Really? “Scars on this girl”? You must be kidding. Wow. Here in one of those cases, where someone/JDII, did something wrong, very wrong. Instead of accepting that and the consequences that go along with it, she and her family instead want to blame and punish someone else/ESD. It actually is a shame that this trial goes on and while difficult, it may be that it is better to settle. No one should be commenting on this without having some real understanding of what went on in this case.
    Sad for all.

  • August 23, 2011 at 2:59 pm

    Correction: should read “it may be that it is better THAN to settle”

  • August 23, 2011 at 4:53 pm

    I agree with OInformed observer, I don’t believe ESD should bare the brunt of this. It’s my understanding the girl was 17 and knew quite well what she was doing.

  • August 23, 2011 at 5:15 pm

    “Yes,” the father says, adding, “It’s my opinion that the school has an equal responsibility, perhaps more, in protecting my child.”

    What parent would ever say that a school has more responsibility to protect a child than a parent does?

  • August 23, 2011 at 5:34 pm

    Informed Observer: Your comments reflect so poorly on the school and the ESD families. Seriously. Think before you write. You might consider taking a training on sexual abuse to educate yourself.

  • August 23, 2011 at 5:37 pm

    “the father says, adding, ‘It’s my opinion that the school has an equal responsibility, perhaps more, in protecting my child’.”

    This is the problem. This father thinks the school is supposed to do his job. This is so wrong. These parents have clearly never accepted responsibility for their “child.” My guess is the apple doesn’t fall far from the tree here either.

  • August 23, 2011 at 5:52 pm

    OInformed observer @ August 23, 2011 at 2:16 pm

    You make me sad.

  • August 23, 2011 at 5:57 pm

    The school has equal or more responsibility for protecting a student in their school from a teacher they hired who is using the school’s resources to commit a crime against that student? Doesn’t sound so unreasonable to me.

  • August 23, 2011 at 6:11 pm

    @Nancy, it really depends on the context of the quote. If they are talking about the school being responsible to vet the teachers, properly supervise the teachers, etc., then the school is more responsible. There is no way a parent can vet an entire school full of teachers and admins. If you are talking about what happened in the walls of your own house, then the parent obviously has more responsibility.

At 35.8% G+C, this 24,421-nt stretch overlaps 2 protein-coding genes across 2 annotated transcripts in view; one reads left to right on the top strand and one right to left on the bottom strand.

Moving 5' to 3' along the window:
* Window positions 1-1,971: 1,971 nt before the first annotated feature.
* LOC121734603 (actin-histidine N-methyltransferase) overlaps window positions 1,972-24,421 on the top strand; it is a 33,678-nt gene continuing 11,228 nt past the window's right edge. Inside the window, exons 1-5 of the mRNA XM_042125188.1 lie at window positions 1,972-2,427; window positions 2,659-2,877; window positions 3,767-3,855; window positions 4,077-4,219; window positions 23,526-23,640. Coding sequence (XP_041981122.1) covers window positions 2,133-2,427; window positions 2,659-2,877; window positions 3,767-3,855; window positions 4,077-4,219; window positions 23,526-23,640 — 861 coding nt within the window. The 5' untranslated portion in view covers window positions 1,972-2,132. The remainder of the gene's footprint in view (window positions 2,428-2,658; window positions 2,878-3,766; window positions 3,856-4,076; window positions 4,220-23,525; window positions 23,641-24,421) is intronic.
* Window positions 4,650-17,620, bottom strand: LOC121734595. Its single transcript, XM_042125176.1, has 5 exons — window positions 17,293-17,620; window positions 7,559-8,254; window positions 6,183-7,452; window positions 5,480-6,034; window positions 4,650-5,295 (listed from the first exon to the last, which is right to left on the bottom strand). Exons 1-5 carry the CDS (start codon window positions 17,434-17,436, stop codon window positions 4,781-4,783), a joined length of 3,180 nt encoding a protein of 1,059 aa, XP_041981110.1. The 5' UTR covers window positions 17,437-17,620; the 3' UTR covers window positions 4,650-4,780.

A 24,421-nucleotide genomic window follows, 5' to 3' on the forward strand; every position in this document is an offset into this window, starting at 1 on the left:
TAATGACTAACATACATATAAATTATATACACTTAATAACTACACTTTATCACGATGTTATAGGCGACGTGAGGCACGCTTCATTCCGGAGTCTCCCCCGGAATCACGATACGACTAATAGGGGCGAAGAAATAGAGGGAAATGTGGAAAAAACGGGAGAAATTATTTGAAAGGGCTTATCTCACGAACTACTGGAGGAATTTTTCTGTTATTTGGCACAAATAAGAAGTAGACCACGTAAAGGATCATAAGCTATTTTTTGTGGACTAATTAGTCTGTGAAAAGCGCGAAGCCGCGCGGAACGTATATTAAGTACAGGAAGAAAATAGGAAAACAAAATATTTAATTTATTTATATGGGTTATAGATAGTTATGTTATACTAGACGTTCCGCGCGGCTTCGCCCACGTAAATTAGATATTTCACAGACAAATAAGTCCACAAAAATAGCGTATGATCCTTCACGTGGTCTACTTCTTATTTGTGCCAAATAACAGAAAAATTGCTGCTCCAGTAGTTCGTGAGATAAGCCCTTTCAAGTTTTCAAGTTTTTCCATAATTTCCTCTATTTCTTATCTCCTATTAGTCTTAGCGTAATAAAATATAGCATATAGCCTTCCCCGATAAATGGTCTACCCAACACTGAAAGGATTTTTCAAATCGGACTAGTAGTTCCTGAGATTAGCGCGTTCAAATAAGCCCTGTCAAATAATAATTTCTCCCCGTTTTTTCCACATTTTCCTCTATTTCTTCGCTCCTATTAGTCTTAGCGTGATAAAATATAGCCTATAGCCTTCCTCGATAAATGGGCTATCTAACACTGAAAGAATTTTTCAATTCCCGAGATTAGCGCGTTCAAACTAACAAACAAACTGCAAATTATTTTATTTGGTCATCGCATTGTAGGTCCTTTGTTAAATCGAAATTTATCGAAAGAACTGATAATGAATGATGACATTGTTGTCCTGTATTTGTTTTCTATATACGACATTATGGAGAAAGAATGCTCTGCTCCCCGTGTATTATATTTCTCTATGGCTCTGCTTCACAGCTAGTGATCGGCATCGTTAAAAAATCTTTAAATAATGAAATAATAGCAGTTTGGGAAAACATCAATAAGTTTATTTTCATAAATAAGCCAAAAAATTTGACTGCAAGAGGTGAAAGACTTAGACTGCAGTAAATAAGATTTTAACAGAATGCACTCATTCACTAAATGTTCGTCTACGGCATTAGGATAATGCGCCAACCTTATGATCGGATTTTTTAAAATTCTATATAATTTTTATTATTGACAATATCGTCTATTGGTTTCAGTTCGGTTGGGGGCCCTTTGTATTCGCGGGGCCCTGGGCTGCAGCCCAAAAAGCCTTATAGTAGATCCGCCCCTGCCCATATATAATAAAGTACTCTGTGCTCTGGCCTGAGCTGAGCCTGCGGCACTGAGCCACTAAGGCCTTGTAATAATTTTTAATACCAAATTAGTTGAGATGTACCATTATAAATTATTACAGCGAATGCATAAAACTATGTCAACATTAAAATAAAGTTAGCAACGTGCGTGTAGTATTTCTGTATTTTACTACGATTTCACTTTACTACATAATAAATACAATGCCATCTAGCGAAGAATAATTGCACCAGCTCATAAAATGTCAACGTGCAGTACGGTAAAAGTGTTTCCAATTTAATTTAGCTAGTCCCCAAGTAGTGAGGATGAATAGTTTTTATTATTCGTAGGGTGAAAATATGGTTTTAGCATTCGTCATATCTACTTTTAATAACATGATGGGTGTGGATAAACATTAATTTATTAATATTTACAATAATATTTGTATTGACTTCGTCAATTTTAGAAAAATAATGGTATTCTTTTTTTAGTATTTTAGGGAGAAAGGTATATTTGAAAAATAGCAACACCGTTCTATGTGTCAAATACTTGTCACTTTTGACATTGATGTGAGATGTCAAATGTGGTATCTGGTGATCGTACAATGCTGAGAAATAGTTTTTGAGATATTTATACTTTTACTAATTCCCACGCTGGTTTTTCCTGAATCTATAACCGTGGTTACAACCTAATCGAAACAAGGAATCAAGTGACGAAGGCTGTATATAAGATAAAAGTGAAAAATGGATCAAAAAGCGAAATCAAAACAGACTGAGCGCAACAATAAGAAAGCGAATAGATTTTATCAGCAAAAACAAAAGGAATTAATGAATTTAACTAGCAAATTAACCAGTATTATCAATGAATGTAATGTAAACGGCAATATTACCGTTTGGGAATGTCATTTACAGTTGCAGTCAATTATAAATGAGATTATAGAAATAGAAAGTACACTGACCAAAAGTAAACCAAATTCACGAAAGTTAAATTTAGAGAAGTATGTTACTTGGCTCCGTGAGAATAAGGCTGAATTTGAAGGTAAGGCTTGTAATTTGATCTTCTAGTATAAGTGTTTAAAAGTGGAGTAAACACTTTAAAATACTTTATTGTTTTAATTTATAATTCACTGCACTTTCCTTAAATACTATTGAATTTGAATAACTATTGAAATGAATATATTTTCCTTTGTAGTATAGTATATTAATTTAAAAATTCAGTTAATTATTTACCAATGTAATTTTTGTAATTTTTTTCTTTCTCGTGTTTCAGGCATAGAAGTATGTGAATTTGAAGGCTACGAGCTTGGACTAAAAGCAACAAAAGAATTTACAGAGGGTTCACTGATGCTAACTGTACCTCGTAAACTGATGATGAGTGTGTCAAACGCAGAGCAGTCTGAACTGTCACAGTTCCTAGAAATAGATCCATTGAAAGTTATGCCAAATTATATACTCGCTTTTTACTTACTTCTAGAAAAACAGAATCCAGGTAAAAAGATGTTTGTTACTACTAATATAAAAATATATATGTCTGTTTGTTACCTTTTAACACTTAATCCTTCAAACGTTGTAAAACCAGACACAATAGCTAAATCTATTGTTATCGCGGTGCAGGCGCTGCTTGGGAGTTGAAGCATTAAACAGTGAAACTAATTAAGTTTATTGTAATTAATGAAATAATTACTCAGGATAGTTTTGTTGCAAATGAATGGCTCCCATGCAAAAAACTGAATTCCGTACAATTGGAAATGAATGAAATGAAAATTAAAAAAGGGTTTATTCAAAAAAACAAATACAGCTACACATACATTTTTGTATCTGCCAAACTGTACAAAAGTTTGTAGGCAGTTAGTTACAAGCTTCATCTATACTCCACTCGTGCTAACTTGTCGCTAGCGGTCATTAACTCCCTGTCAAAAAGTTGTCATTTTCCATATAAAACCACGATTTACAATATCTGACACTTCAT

• August 23, 2011 at 6:25 pm

    I agree with Former ESD Parent @ August 23, 2011 at 1:02 pm. Regardless of the outcome of the trial, the Board of Directors needs to step in and clean house, starting with the three individuals mentioned: Swann, Royall, and Burrow (Burrow may be gone already).

    Although Aldous may sling mud, much of it seemed to stick all too easily – Swann, likely lying (or forgetting), Royall likely making fraudulent claims to JD II’s father, Burrow [REDACTED]. Even Mayo, with the remark, “I don’t want this girl haunting the halls with her sad story the rest of the week.”, models a lack of compassion. The teacher Salz, quite combative, also seemed to perjure herself. This seems to be a fiasco for the school that can only be fixed by those empowered to do so, the Board of Directors of the school. Dysfunctional does not appear to be too strong a description.

  • August 23, 2011 at 7:29 pm

    Judge Benson is ridiculously corrupt! Every pro-ESD testimony is denied admission, while the plaintiffs seem to have her under their thumb.
    It’s time the hypocrisy and blame game stops.

  • August 23, 2011 at 7:59 pm

    Doe II said she saw Campbell “every other day” during the summer. ?????

    Wow, I don’t know if Benson is bias but you would have thought that the jury should be able to hear this. These parents were MIA at best and took no responsibility whatsoever.

  • August 23, 2011 at 8:12 pm

    I agree with OInformed observer. As a ESD alumni, and as a woman in my mid 20’s I refuse to deny the role of the 17 year old girl. The number of text messages and phone calls cannot be ignored.

    There is a lot of truth in the statement:

    “Yes,” the father says, adding, “It’s my opinion that the school has an equal responsibility, perhaps more, in protecting my child.”

    What parent would ever say that a school has more responsibility to protect a child than a parent does?

    ESD is a private institution, and as a school, their primary purpose is to provide the best education possible. I had Nathan Campbell as a teacher when I attended ESD. I have no complaints about his ability to teach and ESD is not responsible that he turned out to be a complete creep. Lets not blame the school for not parenting. Time to look at the real parents. It is virtually impossible to ESD to parent all of its students PreK-12th grade. Thats’s the parents job.